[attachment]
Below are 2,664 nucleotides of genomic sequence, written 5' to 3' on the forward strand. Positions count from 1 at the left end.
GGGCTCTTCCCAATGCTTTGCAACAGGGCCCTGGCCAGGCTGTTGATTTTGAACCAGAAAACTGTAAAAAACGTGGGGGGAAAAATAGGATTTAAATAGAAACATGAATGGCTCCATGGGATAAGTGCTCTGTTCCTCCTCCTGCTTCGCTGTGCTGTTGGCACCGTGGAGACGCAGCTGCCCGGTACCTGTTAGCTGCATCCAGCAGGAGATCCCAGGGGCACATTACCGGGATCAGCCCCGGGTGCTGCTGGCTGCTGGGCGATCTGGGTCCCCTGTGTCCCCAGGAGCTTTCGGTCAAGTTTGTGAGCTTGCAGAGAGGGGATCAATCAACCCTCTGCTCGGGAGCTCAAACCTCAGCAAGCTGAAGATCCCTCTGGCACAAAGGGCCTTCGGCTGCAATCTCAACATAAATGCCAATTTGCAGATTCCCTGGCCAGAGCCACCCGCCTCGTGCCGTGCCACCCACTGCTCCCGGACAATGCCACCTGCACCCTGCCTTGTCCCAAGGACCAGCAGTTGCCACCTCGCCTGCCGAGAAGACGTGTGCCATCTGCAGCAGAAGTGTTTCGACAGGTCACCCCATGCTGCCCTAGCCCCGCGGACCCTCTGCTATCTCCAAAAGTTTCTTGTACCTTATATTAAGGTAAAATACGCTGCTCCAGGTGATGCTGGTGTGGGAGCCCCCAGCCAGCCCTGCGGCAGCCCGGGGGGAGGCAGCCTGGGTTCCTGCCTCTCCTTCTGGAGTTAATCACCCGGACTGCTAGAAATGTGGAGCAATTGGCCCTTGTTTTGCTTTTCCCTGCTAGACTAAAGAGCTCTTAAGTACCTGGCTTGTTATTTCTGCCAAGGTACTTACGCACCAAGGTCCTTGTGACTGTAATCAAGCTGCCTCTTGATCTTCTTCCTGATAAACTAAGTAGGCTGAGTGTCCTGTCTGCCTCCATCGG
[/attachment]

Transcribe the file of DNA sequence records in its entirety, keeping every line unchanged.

Below are 2,664 nucleotides of genomic sequence, written 5' to 3' on the forward strand. Positions count from 1 at the left end.
GGGCTCTTCCCAATGCTTTGCAACAGGGCCCTGGCCAGGCTGTTGATTTTGAACCAGAAAACTGTAAAAAACGTGGGGGGAAAAATAGGATTTAAATAGAAACATGAATGGCTCCATGGGATAAGTGCTCTGTTCCTCCTCCTGCTTCGCTGTGCTGTTGGCACCGTGGAGACGCAGCTGCCCGGTACCTGTTAGCTGCATCCAGCAGGAGATCCCAGGGGCACATTACCGGGATCAGCCCCGGGTGCTGCTGGCTGCTGGGCGATCTGGGTCCCCTGTGTCCCCAGGAGCTTTCGGTCAAGTTTGTGAGCTTGCAGAGAGGGGATCAATCAACCCTCTGCTCGGGAGCTCAAACCTCAGCAAGCTGAAGATCCCTCTGGCACAAAGGGCCTTCGGCTGCAATCTCAACATAAATGCCAATTTGCAGATTCCCTGGCCAGAGCCACCCGCCTCGTGCCGTGCCACCCACTGCTCCCGGACAATGCCACCTGCACCCTGCCTTGTCCCAAGGACCAGCAGTTGCCACCTCGCCTGCCGAGAAGACGTGTGCCATCTGCAGCAGAAGTGTTTCGACAGGTCACCCCATGCTGCCCTAGCCCCGCGGACCCTCTGCTATCTCCAAAAGTTTCTTGTACCTTATATTAAGGTAAAATACGCTGCTCCAGGTGATGCTGGTGTGGGAGCCCCCAGCCAGCCCTGCGGCAGCCCGGGGGGAGGCAGCCTGGGTTCCTGCCTCTCCTTCTGGAGTTAATCACCCGGACTGCTAGAAATGTGGAGCAATTGGCCCTTGTTTTGCTTTTCCCTGCTAGACTAAAGAGCTCTTAAGTACCTGGCTTGTTATTTCTGCCAAGGTACTTACGCACCAAGGTCCTTGTGACTGTAATCAAGCTGCCTCTTGATCTTCTTCCTGATAAACTAAGTAGGCTGAGTGTCCTGTCTGCCTCCATCGG